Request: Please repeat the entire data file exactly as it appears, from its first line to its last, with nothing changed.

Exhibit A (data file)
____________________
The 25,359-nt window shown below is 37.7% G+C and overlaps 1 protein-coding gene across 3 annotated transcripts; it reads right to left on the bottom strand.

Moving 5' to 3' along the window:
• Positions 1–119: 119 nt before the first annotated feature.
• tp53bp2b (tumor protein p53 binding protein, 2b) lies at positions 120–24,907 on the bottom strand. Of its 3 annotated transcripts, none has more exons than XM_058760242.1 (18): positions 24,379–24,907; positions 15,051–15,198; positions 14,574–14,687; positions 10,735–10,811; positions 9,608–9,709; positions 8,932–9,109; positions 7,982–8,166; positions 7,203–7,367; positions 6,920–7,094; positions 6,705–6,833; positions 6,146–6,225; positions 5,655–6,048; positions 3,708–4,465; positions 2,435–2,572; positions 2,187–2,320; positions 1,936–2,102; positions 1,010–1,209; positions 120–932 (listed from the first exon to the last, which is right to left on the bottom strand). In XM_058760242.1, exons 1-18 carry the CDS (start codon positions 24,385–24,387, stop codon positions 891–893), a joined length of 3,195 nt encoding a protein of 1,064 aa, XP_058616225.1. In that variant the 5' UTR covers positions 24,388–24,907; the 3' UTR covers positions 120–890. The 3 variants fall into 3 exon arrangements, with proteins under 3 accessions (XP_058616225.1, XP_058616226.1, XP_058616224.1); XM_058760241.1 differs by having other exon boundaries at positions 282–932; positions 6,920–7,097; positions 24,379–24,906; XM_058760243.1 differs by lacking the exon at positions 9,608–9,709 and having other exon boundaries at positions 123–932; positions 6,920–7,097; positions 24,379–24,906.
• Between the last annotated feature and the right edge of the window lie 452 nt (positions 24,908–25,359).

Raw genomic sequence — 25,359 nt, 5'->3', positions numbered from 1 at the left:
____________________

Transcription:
The 25,359-nt window shown below is 37.7% G+C and overlaps 1 protein-coding gene across 3 annotated transcripts; it reads right to left on the bottom strand.

Moving 5' to 3' along the window:
• Positions 1–119: 119 nt before the first annotated feature.
• tp53bp2b (tumor protein p53 binding protein, 2b) lies at positions 120–24,907 on the bottom strand. Of its 3 annotated transcripts, none has more exons than XM_058760242.1 (18): positions 24,379–24,907; positions 15,051–15,198; positions 14,574–14,687; positions 10,735–10,811; positions 9,608–9,709; positions 8,932–9,109; positions 7,982–8,166; positions 7,203–7,367; positions 6,920–7,094; positions 6,705–6,833; positions 6,146–6,225; positions 5,655–6,048; positions 3,708–4,465; positions 2,435–2,572; positions 2,187–2,320; positions 1,936–2,102; positions 1,010–1,209; positions 120–932 (listed from the first exon to the last, which is right to left on the bottom strand). In XM_058760242.1, exons 1-18 carry the CDS (start codon positions 24,385–24,387, stop codon positions 891–893), a joined length of 3,195 nt encoding a protein of 1,064 aa, XP_058616225.1. In that variant the 5' UTR covers positions 24,388–24,907; the 3' UTR covers positions 120–890. The 3 variants fall into 3 exon arrangements, with proteins under 3 accessions (XP_058616225.1, XP_058616226.1, XP_058616224.1); XM_058760241.1 differs by having other exon boundaries at positions 282–932; positions 6,920–7,097; positions 24,379–24,906; XM_058760243.1 differs by lacking the exon at positions 9,608–9,709 and having other exon boundaries at positions 123–932; positions 6,920–7,097; positions 24,379–24,906.
• Between the last annotated feature and the right edge of the window lie 452 nt (positions 24,908–25,359).

Raw genomic sequence — 25,359 nt, 5'->3', positions numbered from 1 at the left: